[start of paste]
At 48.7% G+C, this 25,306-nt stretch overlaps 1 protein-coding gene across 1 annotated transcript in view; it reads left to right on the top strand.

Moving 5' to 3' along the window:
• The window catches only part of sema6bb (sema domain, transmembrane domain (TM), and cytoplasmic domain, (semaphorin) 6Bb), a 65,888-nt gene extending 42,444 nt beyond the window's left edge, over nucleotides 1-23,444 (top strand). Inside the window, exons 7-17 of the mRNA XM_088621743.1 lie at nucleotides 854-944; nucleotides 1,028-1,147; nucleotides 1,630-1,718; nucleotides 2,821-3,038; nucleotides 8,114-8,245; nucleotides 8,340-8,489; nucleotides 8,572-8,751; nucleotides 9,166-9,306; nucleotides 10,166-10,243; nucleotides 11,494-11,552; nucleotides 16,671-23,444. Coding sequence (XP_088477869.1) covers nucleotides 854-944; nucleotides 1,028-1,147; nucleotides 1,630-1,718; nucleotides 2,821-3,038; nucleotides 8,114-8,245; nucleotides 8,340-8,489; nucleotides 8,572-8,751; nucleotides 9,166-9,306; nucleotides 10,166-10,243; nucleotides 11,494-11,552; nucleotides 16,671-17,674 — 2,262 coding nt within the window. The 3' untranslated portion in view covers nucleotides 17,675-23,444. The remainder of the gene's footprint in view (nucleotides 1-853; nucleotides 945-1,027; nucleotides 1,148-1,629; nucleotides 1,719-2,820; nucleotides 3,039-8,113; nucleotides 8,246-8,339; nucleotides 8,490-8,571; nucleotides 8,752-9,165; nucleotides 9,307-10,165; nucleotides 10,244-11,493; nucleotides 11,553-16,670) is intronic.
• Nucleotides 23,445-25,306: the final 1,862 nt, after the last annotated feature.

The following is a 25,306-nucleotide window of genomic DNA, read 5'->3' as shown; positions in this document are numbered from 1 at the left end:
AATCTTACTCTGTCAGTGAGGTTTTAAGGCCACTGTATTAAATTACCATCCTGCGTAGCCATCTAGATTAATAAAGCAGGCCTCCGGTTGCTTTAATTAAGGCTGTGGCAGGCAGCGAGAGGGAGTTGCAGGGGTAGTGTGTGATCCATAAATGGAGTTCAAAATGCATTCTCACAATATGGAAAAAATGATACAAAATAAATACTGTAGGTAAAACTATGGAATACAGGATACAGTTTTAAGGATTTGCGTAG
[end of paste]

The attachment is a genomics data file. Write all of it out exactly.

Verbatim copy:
At 48.7% G+C, this 25,306-nt stretch overlaps 1 protein-coding gene across 1 annotated transcript in view; it reads left to right on the top strand.

Moving 5' to 3' along the window:
• The window catches only part of sema6bb (sema domain, transmembrane domain (TM), and cytoplasmic domain, (semaphorin) 6Bb), a 65,888-nt gene extending 42,444 nt beyond the window's left edge, over nucleotides 1-23,444 (top strand). Inside the window, exons 7-17 of the mRNA XM_088621743.1 lie at nucleotides 854-944; nucleotides 1,028-1,147; nucleotides 1,630-1,718; nucleotides 2,821-3,038; nucleotides 8,114-8,245; nucleotides 8,340-8,489; nucleotides 8,572-8,751; nucleotides 9,166-9,306; nucleotides 10,166-10,243; nucleotides 11,494-11,552; nucleotides 16,671-23,444. Coding sequence (XP_088477869.1) covers nucleotides 854-944; nucleotides 1,028-1,147; nucleotides 1,630-1,718; nucleotides 2,821-3,038; nucleotides 8,114-8,245; nucleotides 8,340-8,489; nucleotides 8,572-8,751; nucleotides 9,166-9,306; nucleotides 10,166-10,243; nucleotides 11,494-11,552; nucleotides 16,671-17,674 — 2,262 coding nt within the window. The 3' untranslated portion in view covers nucleotides 17,675-23,444. The remainder of the gene's footprint in view (nucleotides 1-853; nucleotides 945-1,027; nucleotides 1,148-1,629; nucleotides 1,719-2,820; nucleotides 3,039-8,113; nucleotides 8,246-8,339; nucleotides 8,490-8,571; nucleotides 8,752-9,165; nucleotides 9,307-10,165; nucleotides 10,244-11,493; nucleotides 11,553-16,670) is intronic.
• Nucleotides 23,445-25,306: the final 1,862 nt, after the last annotated feature.

The following is a 25,306-nucleotide window of genomic DNA, read 5'->3' as shown; positions in this document are numbered from 1 at the left end:
AATCTTACTCTGTCAGTGAGGTTTTAAGGCCACTGTATTAAATTACCATCCTGCGTAGCCATCTAGATTAATAAAGCAGGCCTCCGGTTGCTTTAATTAAGGCTGTGGCAGGCAGCGAGAGGGAGTTGCAGGGGTAGTGTGTGATCCATAAATGGAGTTCAAAATGCATTCTCACAATATGGAAAAAATGATACAAAATAAATACTGTAGGTAAAACTATGGAATACAGGATACAGTTTTAAGGATTTGCGTAG